I recently discovered an interesting comment on a Linked In discussion, part of the ed-tech topics that I often follow.
The conversation asked the question, “Are tablets and iPads the new textbooks?” and the discussion was about an Educause article,E-Books in Higher Education: Are We There Yet? Educause is a non-profit sector organization that aims to help individuals “who lead, manage, and use information technology to shape strategic IT decisions at every level within higher education.”
In the Linked In conversation, Randy Tanner (Linked In profile) described the research of a colleague who is a doctoral candidate at Capella University whose dissertation research investigates the influence of iPads, tablets, and smart phones on pre-schoolers. According to Tanner:
One amazing fact she shared is that the typical 4-year-old is technically more competent with tablets and smart phones than the average adult. Think of the impact to primary school methodology. This isn’t the tech-savvy Millennial Y-generation; this the post-Millennial Z-Gen who may never touch a desktop PC and categorize laptops with 8-track players.
This week the Scholastic Corporation published a reportdescribing the views of children and their families about reading, and it is worth taking the time to read.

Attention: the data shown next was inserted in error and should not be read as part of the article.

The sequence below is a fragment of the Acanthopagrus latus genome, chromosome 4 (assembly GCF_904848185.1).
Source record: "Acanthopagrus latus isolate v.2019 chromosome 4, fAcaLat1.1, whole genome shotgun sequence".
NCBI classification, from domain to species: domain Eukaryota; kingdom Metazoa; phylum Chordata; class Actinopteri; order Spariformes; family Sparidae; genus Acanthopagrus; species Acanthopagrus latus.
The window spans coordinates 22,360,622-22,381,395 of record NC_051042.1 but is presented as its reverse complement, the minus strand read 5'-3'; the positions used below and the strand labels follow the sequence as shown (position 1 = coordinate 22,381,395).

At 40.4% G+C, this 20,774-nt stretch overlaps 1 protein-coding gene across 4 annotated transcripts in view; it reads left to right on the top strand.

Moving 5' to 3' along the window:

Based on responses from 1045 children and their parents, the survey aimed to discover thoughts about digital activities and reading habits in today’s virtual world. The report is chock full of amazing graphs that depict the views and thoughts of young readers as well as parents’ responses to similar questions. Many of these graphs break the children’s answers by age group.
Today’s blog post reports on the first section of the report — Reading Books in the Digital Age. Tomorrow I’ll provide highlights from the other two sections.
Interesting Opinions from Kids
Kids report that reading books for fun has decreased while a digital media activities have increased.
39% of children reported that the information they find online is always correct (page 12).
25% of young respondents have read a book on a digital device (page 14).
57% of children want to read a book on a digital device (page 15).
39% of young respondents said that they might read more if they had greater access to eBooks (page 16).
66% percent of children said they will always want to read books printed on paper even if eBooks are available (page 18).